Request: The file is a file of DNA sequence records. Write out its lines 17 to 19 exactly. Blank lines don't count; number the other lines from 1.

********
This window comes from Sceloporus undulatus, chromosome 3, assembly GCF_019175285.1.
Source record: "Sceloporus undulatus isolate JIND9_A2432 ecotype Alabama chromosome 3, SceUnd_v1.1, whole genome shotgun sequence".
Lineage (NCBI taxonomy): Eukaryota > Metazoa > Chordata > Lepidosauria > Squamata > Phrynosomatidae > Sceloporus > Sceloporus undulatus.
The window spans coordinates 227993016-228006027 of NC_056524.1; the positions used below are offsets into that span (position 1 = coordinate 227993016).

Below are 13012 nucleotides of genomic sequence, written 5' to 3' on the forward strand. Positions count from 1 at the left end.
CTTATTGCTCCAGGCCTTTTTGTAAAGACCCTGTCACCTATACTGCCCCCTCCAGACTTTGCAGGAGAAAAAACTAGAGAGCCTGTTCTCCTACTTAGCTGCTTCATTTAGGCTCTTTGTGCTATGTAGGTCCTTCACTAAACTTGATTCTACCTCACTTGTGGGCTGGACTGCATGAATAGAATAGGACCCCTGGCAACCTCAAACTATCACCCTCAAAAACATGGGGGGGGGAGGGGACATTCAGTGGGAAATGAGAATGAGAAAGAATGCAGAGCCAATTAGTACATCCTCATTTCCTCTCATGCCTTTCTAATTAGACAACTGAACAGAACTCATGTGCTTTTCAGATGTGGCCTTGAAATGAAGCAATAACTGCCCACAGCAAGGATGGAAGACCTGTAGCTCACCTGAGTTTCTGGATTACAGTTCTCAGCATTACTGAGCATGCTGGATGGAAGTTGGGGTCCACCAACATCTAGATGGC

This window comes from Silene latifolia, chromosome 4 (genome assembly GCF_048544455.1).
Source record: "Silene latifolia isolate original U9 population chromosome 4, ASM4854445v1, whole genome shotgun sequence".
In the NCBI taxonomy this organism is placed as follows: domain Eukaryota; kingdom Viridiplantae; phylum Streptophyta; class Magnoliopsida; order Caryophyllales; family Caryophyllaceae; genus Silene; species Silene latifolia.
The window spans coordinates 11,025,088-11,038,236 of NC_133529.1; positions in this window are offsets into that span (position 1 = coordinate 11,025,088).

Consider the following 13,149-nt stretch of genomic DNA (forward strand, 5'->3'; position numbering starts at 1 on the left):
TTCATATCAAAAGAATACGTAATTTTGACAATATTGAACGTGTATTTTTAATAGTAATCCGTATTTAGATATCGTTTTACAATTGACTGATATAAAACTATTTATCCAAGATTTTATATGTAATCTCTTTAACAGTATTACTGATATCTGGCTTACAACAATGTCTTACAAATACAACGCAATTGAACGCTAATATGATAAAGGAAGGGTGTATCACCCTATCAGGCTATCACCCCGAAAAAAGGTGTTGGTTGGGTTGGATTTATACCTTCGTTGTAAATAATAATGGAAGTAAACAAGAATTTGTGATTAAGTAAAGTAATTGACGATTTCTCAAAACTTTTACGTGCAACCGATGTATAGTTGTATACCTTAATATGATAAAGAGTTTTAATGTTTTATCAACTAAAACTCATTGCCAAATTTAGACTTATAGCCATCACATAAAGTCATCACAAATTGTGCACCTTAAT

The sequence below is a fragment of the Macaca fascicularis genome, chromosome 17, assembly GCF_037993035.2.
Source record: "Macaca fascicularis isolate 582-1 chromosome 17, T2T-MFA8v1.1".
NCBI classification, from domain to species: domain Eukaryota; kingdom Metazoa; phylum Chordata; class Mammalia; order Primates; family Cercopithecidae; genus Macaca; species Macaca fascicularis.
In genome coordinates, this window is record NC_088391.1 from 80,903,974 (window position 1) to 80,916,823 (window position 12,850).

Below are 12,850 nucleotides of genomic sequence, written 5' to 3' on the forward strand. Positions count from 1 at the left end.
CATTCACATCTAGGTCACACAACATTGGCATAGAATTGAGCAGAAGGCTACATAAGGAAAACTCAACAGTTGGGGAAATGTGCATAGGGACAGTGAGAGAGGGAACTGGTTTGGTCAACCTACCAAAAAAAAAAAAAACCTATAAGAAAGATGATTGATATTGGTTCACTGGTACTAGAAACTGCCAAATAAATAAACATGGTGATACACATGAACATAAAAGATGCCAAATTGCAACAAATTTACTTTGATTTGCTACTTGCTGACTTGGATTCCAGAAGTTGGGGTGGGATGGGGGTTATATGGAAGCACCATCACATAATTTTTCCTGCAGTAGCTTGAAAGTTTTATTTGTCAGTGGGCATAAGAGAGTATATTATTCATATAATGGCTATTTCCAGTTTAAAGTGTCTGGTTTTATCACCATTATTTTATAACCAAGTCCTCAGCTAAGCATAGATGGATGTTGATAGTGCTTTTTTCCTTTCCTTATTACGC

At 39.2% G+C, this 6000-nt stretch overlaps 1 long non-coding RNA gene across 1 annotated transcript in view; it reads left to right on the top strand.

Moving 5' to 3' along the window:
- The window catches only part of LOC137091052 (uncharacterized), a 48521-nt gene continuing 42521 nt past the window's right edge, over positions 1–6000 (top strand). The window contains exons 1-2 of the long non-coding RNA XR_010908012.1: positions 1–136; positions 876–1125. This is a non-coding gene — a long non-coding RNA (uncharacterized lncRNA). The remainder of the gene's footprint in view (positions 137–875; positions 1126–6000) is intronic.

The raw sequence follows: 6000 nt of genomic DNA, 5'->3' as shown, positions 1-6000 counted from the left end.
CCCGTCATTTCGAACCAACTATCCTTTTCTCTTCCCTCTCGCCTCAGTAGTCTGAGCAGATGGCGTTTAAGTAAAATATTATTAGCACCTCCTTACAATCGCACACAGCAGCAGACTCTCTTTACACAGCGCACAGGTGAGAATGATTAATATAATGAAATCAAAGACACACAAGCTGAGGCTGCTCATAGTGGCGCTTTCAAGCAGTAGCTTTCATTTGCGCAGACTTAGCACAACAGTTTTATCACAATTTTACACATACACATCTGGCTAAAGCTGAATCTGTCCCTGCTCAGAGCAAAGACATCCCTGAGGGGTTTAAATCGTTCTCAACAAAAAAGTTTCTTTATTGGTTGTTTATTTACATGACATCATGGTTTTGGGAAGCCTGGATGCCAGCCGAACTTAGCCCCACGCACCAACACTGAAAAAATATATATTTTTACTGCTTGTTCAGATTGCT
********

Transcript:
Below are 12,850 nucleotides of genomic sequence, written 5' to 3' on the forward strand. Positions count from 1 at the left end.
CATTCACATCTAGGTCACACAACATTGGCATAGAATTGAGCAGAAGGCTACATAAGGAAAACTCAACAGTTGGGGAAATGTGCATAGGGACAGTGAGAGAGGGAACTGGTTTGGTCAACCTACCAAAAAAAAAAAAAACCTATAAGAAAGATGATTGATATTGGTTCACTGGTACTAGAAACTGCCAAATAAATAAACATGGTGATACACATGAACATAAAAGATGCCAAATTGCAACAAATTTACTTTGATTTGCTACTTGCTGACTTGGATTCCAGAAGTTGGGGTGGGATGGGGGTTATATGGAAGCACCATCACATAATTTTTCCTGCAGTAGCTTGAAAGTTTTATTTGTCAGTGGGCATAAGAGAGTATATTATTCATATAATGGCTATTTCCAGTTTAAAGTGTCTGGTTTTATCACCATTATTTTATAACCAAGTCCTCAGCTAAGCATAGATGGATGTTGATAGTGCTTTTTTCCTTTCCTTATTACGC

At 39.2% G+C, this 6000-nt stretch overlaps 1 long non-coding RNA gene across 1 annotated transcript in view; it reads left to right on the top strand.